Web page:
Many people look at the megapixels but there is more to cameras than the number of pixels, it is the technology behind it. To compare, both the iPhone 6s and Samsung S7 have a 5MP front facing camera and a 12MP rear facing camera but the results are completely different. See the image below for an example. The S7 quality is beyond the iPhone’s capability and it also offers a much wider angle so you can capture more in a single image. See the difference below.
Samsung S7 resolution: 4032 X 3024 Pixels
In September last year, Apple introduced Live Photos to the iPhone 6s and 6s Plus and Samsung’s Motion photo is essentially that. It captures 3 seconds before you press the shutter but with the S7 you can capture the still you prefer when playing back the motion photo. So if you prefer the still 1 second before the main one then you can simply hit capture at that precise moment, it’s as simple as that and a pretty awesome feature.
The S7 comes with a bigger battery: 3000mAh compared to 2550mAh on the Galaxy S6 with charging times given a boost. The S7 offers a ‘Fast Cable Charging’ option, which needs to be enabled or disabled prior to connecting the charger. It cannot be turned on/off whilst it’s plugged in. The difference isn’t major but it’s still an increase. For example, at 40% battery level the charge time to full stated 1 hour 2 minutes. However, with Fast Cable Charging enabled the charging time was 54 minutes. To put that into perspective, after 10 minutes it had charged to 60% (20% increase) and 40 minutes later the battery had refuelled to 100%. Essentially, that’s less than an hour for a 60% charge. A full charge takes around 1.5 hours.
You’re probably wondering how long the battery lasts and I can tell you that it can go a whole day, which is quite the norm with smartphones. Two days would be pushing it but you could probably get a day and a half out of it but of course this depends on how you use it. If you charge it at night before bed, you’re guaranteed to not require the charger during the day for sure. It’s not a massive improvement but it’s an improvement nevertheless.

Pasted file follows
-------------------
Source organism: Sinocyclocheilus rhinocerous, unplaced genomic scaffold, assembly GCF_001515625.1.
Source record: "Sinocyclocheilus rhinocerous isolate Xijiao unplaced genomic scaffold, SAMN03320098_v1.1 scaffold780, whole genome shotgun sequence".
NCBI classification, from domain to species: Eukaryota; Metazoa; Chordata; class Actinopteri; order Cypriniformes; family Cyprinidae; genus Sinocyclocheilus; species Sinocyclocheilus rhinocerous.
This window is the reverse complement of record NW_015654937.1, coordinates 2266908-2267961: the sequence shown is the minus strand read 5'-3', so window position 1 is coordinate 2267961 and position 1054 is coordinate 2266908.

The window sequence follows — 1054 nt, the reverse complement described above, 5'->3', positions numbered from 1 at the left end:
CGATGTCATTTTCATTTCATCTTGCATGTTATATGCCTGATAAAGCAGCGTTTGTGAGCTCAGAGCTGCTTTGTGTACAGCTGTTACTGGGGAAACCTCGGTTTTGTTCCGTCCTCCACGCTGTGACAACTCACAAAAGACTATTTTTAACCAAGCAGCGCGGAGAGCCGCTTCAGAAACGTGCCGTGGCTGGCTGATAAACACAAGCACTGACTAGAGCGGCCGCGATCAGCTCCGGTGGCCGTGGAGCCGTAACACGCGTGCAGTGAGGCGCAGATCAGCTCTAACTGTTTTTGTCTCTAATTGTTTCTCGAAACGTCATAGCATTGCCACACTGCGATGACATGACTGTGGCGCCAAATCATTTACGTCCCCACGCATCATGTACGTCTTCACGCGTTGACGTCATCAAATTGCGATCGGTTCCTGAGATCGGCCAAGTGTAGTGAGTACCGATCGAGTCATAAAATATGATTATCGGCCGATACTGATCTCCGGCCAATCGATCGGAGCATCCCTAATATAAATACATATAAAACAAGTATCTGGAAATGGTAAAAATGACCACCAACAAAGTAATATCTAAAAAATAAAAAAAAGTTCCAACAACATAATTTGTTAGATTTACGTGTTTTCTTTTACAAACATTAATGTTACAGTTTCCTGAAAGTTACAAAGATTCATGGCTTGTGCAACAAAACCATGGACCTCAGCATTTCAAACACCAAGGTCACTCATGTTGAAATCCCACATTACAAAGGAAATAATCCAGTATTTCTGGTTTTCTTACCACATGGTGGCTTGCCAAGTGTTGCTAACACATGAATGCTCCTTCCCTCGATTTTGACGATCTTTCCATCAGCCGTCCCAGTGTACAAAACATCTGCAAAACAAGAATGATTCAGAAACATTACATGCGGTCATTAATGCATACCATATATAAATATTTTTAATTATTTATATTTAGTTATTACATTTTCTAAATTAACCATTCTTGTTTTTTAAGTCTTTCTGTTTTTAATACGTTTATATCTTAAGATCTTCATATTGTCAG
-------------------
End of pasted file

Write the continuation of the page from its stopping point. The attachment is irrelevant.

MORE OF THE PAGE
The S7 can be charged wirelessly, but a wireless charging pad is required. I’m sure this will come as no surprise to you guys but you have to buy this separately if you want to (£39.99 directly from Samsung). Although it’s comforting to know that it’s capable in doing so.
The Galaxy S7 is available in Black Onyx or Gold and retails at £569. The Galaxy S7 Edge, on the other hand, retails at £639, a difference of £70. Both models hold 32GB Internal memory, expandable with an optional SD card.
If you’re looking to purchase either the S7 or S7 Edge then you can register your interest and giffgaff will keep you posted
All in all, I’m very impressed with the Samsung Galaxy S7 and pleased to say it is definitely the best Samsung yet. The interface is miles better than it used to be, it has nicely rounded icons much like the iPhone has. Although the S7’s are slightly more rounded but still side-by-side they look pretty identical. I’m most impressed with the Galaxy’s camera, especially in low light. Amazing is an understatement! Samsung definitely outdone the other smartphone makers this time.
The phone runs smoothly, feels great in the hands and is aesthetically pleasing. The battery life is satisfactory, charging time is good and the phone’s functionality and features, all-in-all, are fantastic.
Is it worth an upgrade? If you’ve got a Pre-S6 model then definitely. However, if you’re an owner of the S6 or S6 Edge then you could probably give it a miss although the improved battery life, camera and other minor enhancements make the S7 better all-round. It’s down to you if the cost price is worth it. For iPhone users, I’d only switch to the S7 if a) you want to switch to Android over iOS and b) if you’re really after that perfect photo capturing camera. Otherwise, the iPhone 6s is worth keeping.
What do you guys think? Have you bought or intend to buy the Samsung S7 or S7 Edge? Let me know your thoughts below and feel free to ask any questions if you have any.
Since this blog went out, I have created a video review too. Check it out here:
Thanks for reading